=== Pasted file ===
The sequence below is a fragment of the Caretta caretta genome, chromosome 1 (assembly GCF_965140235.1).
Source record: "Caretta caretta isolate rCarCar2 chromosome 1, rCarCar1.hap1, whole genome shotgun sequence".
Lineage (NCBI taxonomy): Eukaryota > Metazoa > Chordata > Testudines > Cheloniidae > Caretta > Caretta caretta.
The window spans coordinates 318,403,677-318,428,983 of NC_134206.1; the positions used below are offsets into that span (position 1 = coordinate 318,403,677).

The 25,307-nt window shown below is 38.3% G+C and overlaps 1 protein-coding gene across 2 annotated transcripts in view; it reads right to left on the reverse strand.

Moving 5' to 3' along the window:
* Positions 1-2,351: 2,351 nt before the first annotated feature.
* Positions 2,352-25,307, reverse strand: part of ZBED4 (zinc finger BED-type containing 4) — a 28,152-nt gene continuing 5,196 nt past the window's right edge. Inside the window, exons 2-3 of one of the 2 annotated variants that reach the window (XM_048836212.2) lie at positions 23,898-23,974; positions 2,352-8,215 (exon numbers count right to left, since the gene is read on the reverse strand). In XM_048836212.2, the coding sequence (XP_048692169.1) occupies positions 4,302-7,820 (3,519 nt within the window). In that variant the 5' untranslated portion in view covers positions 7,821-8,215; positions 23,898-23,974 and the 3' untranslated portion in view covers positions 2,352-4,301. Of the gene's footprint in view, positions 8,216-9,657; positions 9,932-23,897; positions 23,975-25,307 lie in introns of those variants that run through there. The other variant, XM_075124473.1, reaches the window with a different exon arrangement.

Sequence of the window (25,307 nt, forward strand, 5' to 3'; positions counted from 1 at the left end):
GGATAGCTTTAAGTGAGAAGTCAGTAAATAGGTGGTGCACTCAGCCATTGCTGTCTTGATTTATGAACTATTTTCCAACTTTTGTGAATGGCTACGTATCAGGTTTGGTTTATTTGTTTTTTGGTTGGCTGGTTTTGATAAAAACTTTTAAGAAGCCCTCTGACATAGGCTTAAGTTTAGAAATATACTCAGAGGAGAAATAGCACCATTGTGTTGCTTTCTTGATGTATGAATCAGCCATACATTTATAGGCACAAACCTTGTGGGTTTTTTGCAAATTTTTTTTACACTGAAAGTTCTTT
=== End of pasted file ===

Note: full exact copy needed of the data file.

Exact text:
The sequence below is a fragment of the Caretta caretta genome, chromosome 1 (assembly GCF_965140235.1).
Source record: "Caretta caretta isolate rCarCar2 chromosome 1, rCarCar1.hap1, whole genome shotgun sequence".
Lineage (NCBI taxonomy): Eukaryota > Metazoa > Chordata > Testudines > Cheloniidae > Caretta > Caretta caretta.
The window spans coordinates 318,403,677-318,428,983 of NC_134206.1; the positions used below are offsets into that span (position 1 = coordinate 318,403,677).

The 25,307-nt window shown below is 38.3% G+C and overlaps 1 protein-coding gene across 2 annotated transcripts in view; it reads right to left on the reverse strand.

Moving 5' to 3' along the window:
* Positions 1-2,351: 2,351 nt before the first annotated feature.
* Positions 2,352-25,307, reverse strand: part of ZBED4 (zinc finger BED-type containing 4) — a 28,152-nt gene continuing 5,196 nt past the window's right edge. Inside the window, exons 2-3 of one of the 2 annotated variants that reach the window (XM_048836212.2) lie at positions 23,898-23,974; positions 2,352-8,215 (exon numbers count right to left, since the gene is read on the reverse strand). In XM_048836212.2, the coding sequence (XP_048692169.1) occupies positions 4,302-7,820 (3,519 nt within the window). In that variant the 5' untranslated portion in view covers positions 7,821-8,215; positions 23,898-23,974 and the 3' untranslated portion in view covers positions 2,352-4,301. Of the gene's footprint in view, positions 8,216-9,657; positions 9,932-23,897; positions 23,975-25,307 lie in introns of those variants that run through there. The other variant, XM_075124473.1, reaches the window with a different exon arrangement.

Sequence of the window (25,307 nt, forward strand, 5' to 3'; positions counted from 1 at the left end):
GGATAGCTTTAAGTGAGAAGTCAGTAAATAGGTGGTGCACTCAGCCATTGCTGTCTTGATTTATGAACTATTTTCCAACTTTTGTGAATGGCTACGTATCAGGTTTGGTTTATTTGTTTTTTGGTTGGCTGGTTTTGATAAAAACTTTTAAGAAGCCCTCTGACATAGGCTTAAGTTTAGAAATATACTCAGAGGAGAAATAGCACCATTGTGTTGCTTTCTTGATGTATGAATCAGCCATACATTTATAGGCACAAACCTTGTGGGTTTTTTGCAAATTTTTTTTACACTGAAAGTTCTTT